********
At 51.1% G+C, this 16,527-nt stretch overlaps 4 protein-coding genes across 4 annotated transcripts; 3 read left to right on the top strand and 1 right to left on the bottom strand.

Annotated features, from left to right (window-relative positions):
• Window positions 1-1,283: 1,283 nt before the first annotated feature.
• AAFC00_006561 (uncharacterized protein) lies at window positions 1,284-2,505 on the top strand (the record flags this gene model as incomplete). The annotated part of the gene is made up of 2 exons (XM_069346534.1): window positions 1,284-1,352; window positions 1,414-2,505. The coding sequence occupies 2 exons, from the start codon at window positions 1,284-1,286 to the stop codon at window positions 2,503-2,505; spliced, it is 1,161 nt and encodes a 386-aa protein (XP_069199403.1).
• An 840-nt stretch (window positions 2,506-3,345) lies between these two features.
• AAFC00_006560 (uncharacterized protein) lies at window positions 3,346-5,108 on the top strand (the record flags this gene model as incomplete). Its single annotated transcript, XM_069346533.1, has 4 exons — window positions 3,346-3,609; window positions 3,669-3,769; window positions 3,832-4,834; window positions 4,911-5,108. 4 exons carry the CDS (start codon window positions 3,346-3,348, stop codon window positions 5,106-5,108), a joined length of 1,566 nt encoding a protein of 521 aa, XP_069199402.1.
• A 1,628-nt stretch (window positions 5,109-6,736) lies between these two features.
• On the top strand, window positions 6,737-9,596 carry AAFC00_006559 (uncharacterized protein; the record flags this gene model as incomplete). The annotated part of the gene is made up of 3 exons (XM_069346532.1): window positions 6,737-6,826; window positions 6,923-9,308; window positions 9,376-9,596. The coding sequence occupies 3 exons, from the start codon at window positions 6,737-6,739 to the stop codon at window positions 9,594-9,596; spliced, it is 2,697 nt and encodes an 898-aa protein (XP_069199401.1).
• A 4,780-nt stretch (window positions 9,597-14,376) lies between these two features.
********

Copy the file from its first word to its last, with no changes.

At 51.1% G+C, this 16,527-nt stretch overlaps 4 protein-coding genes across 4 annotated transcripts; 3 read left to right on the top strand and 1 right to left on the bottom strand.

Annotated features, from left to right (window-relative positions):
• Window positions 1-1,283: 1,283 nt before the first annotated feature.
• AAFC00_006561 (uncharacterized protein) lies at window positions 1,284-2,505 on the top strand (the record flags this gene model as incomplete). The annotated part of the gene is made up of 2 exons (XM_069346534.1): window positions 1,284-1,352; window positions 1,414-2,505. The coding sequence occupies 2 exons, from the start codon at window positions 1,284-1,286 to the stop codon at window positions 2,503-2,505; spliced, it is 1,161 nt and encodes a 386-aa protein (XP_069199403.1).
• An 840-nt stretch (window positions 2,506-3,345) lies between these two features.
• AAFC00_006560 (uncharacterized protein) lies at window positions 3,346-5,108 on the top strand (the record flags this gene model as incomplete). Its single annotated transcript, XM_069346533.1, has 4 exons — window positions 3,346-3,609; window positions 3,669-3,769; window positions 3,832-4,834; window positions 4,911-5,108. 4 exons carry the CDS (start codon window positions 3,346-3,348, stop codon window positions 5,106-5,108), a joined length of 1,566 nt encoding a protein of 521 aa, XP_069199402.1.
• A 1,628-nt stretch (window positions 5,109-6,736) lies between these two features.
• On the top strand, window positions 6,737-9,596 carry AAFC00_006559 (uncharacterized protein; the record flags this gene model as incomplete). The annotated part of the gene is made up of 3 exons (XM_069346532.1): window positions 6,737-6,826; window positions 6,923-9,308; window positions 9,376-9,596. The coding sequence occupies 3 exons, from the start codon at window positions 6,737-6,739 to the stop codon at window positions 9,594-9,596; spliced, it is 2,697 nt and encodes an 898-aa protein (XP_069199401.1).
• A 4,780-nt stretch (window positions 9,597-14,376) lies between these two features.